1920

Stacy Southworth P '25, '34 is named Thayer’s third Headmaster, and serves from 1920 to 1948.

1921

On Columbus Day, the Alumni Association donates a flagpole to the school, and this gesture gives way to the tradition of bugle calls for Reveille at the beginning of the school day and Taps at the end of the day. This tradition continues into the 1970s.

1922

The Varsity Club publishes the first yearbook, naming it The Black & Orange for the Varsity Club colors. The first edition is a 36-page pamphlet that includes advertisements.

1924

In accordance with the will of Anna Boynton Thompson, Thayerlands opens for students in the 6th, 7th, and 8th grades. A few weeks later, a 5th grade class is added in response to strong demand.

1924

Gertrude Wilcox is named the first principal of Thayerlands (1922-1944).

1927

Thayer Academy celebrates its 50th Anniversary.

1927

Thayer begins to take boarding students, a service that is discontinued in the 1940s.

1927

Boys’ sports include football, baseball, and golf. Girls play field hockey and basketball and compete in an annual track meet. Girls also have the option to take classes in posture and modern interpretive dance.

1930 - 1939

1930

1930

Frothingham Hall opens. The new building is named in memory of U.S. Representative and Thayer Academy Trustee Louis Adams Frothingham and is also dedicated to the 146 Thayer students and alumni who served their country in World War I.

1930

Thayer’s Alma Mater, written by faculty member Lillian Sleeper Lane, is performed for the first time at the dedication of Frothingham Hall.

1930

Thayer is the 44th school in the country to become a charter member of the Cum Laude Society.

1934

Camp Thayer opens for the first time. Sam Long ’26 founded the camp and served as its director until 1948.

1940 - 1949

1940

1943

The school raises $8,573.85 and buys 14 trucks to contribute to the World War II effort.

1944

By 1944, more than 300 Thayer graduates are actively serving in the military.

1945

By this time, 649 Thayer alumni are in the service; 15 are dead; and 5 are missing.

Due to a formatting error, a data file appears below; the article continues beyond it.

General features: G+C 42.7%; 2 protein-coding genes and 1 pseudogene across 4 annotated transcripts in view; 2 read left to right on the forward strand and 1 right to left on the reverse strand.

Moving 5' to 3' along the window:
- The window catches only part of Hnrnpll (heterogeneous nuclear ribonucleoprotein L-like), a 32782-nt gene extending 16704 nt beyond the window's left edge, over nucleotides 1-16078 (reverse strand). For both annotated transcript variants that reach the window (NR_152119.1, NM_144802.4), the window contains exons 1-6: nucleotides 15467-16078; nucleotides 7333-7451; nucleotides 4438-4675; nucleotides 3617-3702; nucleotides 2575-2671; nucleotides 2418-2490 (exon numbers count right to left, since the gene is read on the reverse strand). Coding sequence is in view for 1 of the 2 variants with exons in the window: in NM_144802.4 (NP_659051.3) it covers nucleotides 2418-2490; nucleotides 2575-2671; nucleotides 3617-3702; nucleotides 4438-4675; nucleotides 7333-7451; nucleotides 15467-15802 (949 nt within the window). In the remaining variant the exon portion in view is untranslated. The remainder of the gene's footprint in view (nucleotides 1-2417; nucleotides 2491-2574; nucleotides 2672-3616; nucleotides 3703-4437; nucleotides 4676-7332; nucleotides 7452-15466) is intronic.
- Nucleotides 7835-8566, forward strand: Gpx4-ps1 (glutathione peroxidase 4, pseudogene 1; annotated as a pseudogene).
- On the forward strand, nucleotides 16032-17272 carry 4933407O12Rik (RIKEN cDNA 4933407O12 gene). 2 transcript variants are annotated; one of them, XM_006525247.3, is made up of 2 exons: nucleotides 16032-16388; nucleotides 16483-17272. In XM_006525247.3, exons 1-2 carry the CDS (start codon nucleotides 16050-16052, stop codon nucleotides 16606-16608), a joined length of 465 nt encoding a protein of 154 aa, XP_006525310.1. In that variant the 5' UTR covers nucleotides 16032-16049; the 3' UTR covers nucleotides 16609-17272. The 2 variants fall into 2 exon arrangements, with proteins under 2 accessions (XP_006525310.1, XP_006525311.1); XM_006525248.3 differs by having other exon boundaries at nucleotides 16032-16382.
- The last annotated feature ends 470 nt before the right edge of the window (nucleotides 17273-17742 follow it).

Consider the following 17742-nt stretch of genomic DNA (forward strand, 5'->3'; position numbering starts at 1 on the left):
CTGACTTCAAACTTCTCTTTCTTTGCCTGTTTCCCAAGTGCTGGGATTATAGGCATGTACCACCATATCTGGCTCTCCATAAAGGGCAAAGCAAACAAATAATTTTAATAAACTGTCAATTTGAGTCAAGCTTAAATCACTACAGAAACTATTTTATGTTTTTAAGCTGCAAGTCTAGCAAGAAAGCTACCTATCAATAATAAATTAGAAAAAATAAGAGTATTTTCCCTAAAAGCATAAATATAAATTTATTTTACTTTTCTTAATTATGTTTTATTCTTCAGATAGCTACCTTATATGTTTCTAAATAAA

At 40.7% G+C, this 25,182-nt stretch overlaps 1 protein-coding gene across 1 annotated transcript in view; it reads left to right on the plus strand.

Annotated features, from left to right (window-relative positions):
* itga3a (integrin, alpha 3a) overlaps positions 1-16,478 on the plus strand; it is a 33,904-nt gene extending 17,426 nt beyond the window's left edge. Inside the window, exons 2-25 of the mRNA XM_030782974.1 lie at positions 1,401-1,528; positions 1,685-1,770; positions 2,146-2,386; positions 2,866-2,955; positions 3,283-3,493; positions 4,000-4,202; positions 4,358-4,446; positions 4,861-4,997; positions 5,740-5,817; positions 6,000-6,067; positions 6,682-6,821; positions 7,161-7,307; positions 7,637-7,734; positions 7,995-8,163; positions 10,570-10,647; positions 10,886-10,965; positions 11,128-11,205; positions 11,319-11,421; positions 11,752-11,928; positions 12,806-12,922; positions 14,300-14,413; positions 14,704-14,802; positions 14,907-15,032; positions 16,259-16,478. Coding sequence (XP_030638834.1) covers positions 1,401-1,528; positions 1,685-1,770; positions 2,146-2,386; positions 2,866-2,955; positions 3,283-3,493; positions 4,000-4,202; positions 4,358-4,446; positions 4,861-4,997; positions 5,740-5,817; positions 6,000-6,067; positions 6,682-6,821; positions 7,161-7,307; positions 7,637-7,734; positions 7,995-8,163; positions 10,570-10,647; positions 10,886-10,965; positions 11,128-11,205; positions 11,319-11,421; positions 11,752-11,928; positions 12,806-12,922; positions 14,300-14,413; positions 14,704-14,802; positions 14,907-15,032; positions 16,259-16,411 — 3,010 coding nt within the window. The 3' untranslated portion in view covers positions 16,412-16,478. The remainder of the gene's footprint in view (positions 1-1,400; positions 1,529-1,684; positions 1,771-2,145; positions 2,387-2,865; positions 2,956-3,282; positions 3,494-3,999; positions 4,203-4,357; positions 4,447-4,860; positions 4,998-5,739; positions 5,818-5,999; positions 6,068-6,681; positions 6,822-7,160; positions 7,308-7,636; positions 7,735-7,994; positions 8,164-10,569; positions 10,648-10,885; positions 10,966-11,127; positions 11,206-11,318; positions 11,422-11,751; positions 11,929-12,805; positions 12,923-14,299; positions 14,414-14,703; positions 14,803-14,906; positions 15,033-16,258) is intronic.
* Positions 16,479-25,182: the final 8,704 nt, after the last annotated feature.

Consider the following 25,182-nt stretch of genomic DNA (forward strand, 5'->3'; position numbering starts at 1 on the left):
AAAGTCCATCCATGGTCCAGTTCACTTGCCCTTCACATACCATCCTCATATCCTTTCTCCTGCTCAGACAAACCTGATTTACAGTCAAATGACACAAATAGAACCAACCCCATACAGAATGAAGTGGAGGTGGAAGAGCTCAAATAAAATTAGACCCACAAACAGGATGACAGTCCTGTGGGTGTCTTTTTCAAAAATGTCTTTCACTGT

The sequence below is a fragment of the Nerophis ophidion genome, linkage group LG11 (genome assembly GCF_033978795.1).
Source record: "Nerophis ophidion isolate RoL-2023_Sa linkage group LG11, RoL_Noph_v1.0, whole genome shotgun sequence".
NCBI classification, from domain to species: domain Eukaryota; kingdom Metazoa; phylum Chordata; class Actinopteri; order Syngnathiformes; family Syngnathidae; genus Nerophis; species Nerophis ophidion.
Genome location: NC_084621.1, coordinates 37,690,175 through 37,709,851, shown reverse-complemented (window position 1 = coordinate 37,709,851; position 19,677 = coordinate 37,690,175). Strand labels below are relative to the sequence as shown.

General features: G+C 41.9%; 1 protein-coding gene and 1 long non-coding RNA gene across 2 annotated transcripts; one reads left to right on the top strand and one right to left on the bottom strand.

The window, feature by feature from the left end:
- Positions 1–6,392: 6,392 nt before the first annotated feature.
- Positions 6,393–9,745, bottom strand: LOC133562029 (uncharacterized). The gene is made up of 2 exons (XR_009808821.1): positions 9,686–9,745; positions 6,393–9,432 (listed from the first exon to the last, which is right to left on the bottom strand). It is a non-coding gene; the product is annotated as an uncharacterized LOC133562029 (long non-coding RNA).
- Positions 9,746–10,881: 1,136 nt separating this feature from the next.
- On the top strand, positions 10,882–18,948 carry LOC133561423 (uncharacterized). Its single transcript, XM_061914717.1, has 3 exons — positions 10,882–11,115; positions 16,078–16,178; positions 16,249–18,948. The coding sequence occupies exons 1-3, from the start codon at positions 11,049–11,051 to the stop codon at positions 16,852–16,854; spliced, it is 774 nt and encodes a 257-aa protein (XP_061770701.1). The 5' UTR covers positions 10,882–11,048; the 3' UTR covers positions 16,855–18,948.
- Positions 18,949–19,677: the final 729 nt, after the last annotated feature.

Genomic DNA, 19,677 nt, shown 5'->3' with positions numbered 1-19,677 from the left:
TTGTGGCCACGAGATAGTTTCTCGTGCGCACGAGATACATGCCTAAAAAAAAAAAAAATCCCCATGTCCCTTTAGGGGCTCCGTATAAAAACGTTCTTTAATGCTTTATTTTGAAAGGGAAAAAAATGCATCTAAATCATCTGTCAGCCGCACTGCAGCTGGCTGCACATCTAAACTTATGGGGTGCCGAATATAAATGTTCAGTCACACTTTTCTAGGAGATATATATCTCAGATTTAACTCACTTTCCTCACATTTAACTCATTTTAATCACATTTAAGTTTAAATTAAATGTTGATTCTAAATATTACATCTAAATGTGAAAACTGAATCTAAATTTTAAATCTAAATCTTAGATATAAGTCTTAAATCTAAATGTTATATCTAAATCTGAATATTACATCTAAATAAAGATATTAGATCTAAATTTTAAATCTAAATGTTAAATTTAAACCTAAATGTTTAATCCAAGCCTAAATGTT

1946

Coach Richard Sawyer P’68, ‘71, and Ward Donner join Thayer’s staff in the same year. Coach Sawyer works at Thayer until his retirement in 1996; During those 50 years, Sawyer was a teacher, a coach, and director of Camp Thayer. In 1997, the Sawyer Athletic Center is dedicated to him.

1946

Ward Donner is a member of Thayer’s faculty for 25 years, serving as teacher, coach, director of physical education, dean of students, dean of faculty, and acting head of school. Two memorial prizes are given in Ward Donner’s name each year: one at Last Chapel and one at Commencement.

1947

Dr. Stacy Southworth retires from active duty as Headmaster and becomes Headmaster Emeritus.

During his 28-year tenure, he opened Thayerlands, presided over the Academy's Semi-Centennial celebration in 1927, met the challenge of building a desperately needed new assembly space (Frothingham Hall) and improved the athletic facilities. During World War II, through regular correspondence, he actively supported the many former students who were serving in the military far from home. Students, faculty, and Braintree townspeople loved and respected him so much that they called him Uncle Stacy. Time, Inc. president Roy W. Larsen chose Mr. Southworth to share the prestigious Golden Key Award as the teacher who had most influenced his success.

1948

Gordon Thayer P’ 58, '60, '65 is named Thayer’s fourth Headmaster, serving from 1948 to 1966.

1947-1950

Thayer opens the Veterans’ School to help soldiers resume their studies and re-adjust to civilian life. About 400 students, funded by the GI Bill benefit from the program.

1950 - 1959

1950

Early 1950s

Thayer’s Parents’ Club is founded.

1952

Thayer Academy celebrates its 75th Anniversary, and as part of the celebration, Memorial Gym is dedicated to Thayer alumni who fought in World War II.

1953

The student news and literary magazine Panorama emerges on the scene. Panorama is replaced in 1964 by the literary magazine Prologue and the newspaper Tiger’s Eye. Both Prologue and Tiger's Eye are then replaced in 1997 by the award-winning student magazine Voice.

1954

Headmaster Gordon Thayer, in cooperation with the Quincy Chamber of Commerce, establishes an adult evening school, which later forms the nucleus for Quincy Junior College.

1955

Thayer’s Summer Science Program for gifted students begins. It is the first such program in the country and becomes the model for several hundred others.